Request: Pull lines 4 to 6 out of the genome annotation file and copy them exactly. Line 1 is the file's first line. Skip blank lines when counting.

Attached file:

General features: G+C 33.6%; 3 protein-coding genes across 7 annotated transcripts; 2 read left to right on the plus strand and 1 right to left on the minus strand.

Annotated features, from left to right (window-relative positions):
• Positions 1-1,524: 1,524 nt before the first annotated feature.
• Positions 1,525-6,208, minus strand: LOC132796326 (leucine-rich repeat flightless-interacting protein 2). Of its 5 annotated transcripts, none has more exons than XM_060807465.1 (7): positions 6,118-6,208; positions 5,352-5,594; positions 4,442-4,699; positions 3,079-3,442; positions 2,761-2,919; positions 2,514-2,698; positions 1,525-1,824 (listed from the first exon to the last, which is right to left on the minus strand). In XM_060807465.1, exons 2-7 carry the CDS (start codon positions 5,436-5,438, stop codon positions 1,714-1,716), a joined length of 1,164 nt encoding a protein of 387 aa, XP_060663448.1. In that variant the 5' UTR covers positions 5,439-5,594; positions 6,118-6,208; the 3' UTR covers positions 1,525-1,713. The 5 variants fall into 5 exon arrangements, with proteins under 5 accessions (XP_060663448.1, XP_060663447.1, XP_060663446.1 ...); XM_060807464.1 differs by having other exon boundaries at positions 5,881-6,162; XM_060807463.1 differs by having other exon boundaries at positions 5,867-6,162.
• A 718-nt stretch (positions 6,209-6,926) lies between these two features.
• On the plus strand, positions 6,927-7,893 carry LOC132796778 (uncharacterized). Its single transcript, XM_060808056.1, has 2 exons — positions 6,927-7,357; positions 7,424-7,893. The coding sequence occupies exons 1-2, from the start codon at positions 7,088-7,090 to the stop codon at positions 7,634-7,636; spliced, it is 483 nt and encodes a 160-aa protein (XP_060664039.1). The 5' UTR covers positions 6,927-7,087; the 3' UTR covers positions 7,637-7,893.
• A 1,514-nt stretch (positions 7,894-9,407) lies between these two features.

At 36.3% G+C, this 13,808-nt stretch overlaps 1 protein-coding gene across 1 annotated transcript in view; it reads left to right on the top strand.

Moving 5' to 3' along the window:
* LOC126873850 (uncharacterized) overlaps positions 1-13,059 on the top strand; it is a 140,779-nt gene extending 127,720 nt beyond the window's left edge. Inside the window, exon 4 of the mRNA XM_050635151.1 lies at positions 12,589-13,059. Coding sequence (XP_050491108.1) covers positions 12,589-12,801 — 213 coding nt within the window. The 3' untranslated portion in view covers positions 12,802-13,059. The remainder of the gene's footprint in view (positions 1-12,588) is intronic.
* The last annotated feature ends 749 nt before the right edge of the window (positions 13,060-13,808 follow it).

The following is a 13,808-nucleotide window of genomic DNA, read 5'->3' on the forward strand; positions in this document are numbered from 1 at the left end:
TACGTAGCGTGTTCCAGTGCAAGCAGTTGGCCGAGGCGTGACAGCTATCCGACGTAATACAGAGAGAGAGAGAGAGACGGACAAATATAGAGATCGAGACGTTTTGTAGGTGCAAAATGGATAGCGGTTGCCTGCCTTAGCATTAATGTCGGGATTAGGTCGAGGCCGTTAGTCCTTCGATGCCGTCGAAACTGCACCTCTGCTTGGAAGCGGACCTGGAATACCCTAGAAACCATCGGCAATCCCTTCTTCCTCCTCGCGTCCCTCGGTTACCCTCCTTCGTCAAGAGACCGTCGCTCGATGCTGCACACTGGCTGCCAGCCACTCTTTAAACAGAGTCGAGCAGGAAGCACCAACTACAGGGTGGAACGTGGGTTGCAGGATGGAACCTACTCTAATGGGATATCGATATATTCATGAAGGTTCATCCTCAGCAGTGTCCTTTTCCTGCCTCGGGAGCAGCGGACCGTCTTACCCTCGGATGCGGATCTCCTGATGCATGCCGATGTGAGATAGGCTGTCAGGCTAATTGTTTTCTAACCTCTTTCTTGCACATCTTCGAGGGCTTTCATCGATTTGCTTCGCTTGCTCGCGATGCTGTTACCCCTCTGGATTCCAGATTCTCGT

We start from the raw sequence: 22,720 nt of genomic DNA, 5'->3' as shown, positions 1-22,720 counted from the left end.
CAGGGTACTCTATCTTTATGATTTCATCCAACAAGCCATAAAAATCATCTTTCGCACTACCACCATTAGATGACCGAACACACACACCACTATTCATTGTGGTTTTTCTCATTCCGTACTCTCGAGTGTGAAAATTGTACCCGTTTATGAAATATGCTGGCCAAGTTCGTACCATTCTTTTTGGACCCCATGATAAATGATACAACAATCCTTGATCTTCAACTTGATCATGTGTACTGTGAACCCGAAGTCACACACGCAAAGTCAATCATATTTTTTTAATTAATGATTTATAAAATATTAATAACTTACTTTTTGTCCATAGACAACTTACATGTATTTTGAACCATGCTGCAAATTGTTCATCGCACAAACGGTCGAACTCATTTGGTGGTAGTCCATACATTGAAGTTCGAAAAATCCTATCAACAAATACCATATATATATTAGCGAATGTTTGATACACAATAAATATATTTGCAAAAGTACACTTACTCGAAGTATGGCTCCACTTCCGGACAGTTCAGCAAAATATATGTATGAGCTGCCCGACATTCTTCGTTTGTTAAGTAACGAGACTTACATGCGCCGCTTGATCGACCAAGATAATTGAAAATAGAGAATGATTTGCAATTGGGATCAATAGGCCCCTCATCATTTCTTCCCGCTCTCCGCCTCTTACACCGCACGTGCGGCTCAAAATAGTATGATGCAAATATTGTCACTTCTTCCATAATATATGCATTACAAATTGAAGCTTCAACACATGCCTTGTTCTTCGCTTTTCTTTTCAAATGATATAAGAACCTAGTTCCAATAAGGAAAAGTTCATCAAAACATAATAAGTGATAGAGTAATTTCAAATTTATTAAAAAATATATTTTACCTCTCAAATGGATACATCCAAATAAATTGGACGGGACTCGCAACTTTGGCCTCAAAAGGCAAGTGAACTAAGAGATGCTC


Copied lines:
• Positions 1,525-6,208, minus strand: LOC132796326 (leucine-rich repeat flightless-interacting protein 2). Of its 5 annotated transcripts, none has more exons than XM_060807465.1 (7): positions 6,118-6,208; positions 5,352-5,594; positions 4,442-4,699; positions 3,079-3,442; positions 2,761-2,919; positions 2,514-2,698; positions 1,525-1,824 (listed from the first exon to the last, which is right to left on the minus strand). In XM_060807465.1, exons 2-7 carry the CDS (start codon positions 5,436-5,438, stop codon positions 1,714-1,716), a joined length of 1,164 nt encoding a protein of 387 aa, XP_060663448.1. In that variant the 5' UTR covers positions 5,439-5,594; positions 6,118-6,208; the 3' UTR covers positions 1,525-1,713. The 5 variants fall into 5 exon arrangements, with proteins under 5 accessions (XP_060663448.1, XP_060663447.1, XP_060663446.1 ...); XM_060807464.1 differs by having other exon boundaries at positions 5,881-6,162; XM_060807463.1 differs by having other exon boundaries at positions 5,867-6,162.
• A 718-nt stretch (positions 6,209-6,926) lies between these two features.
• On the plus strand, positions 6,927-7,893 carry LOC132796778 (uncharacterized). Its single transcript, XM_060808056.1, has 2 exons — positions 6,927-7,357; positions 7,424-7,893. The coding sequence occupies exons 1-2, from the start codon at positions 7,088-7,090 to the stop codon at positions 7,634-7,636; spliced, it is 483 nt and encodes a 160-aa protein (XP_060664039.1). The 5' UTR covers positions 6,927-7,087; the 3' UTR covers positions 7,637-7,893.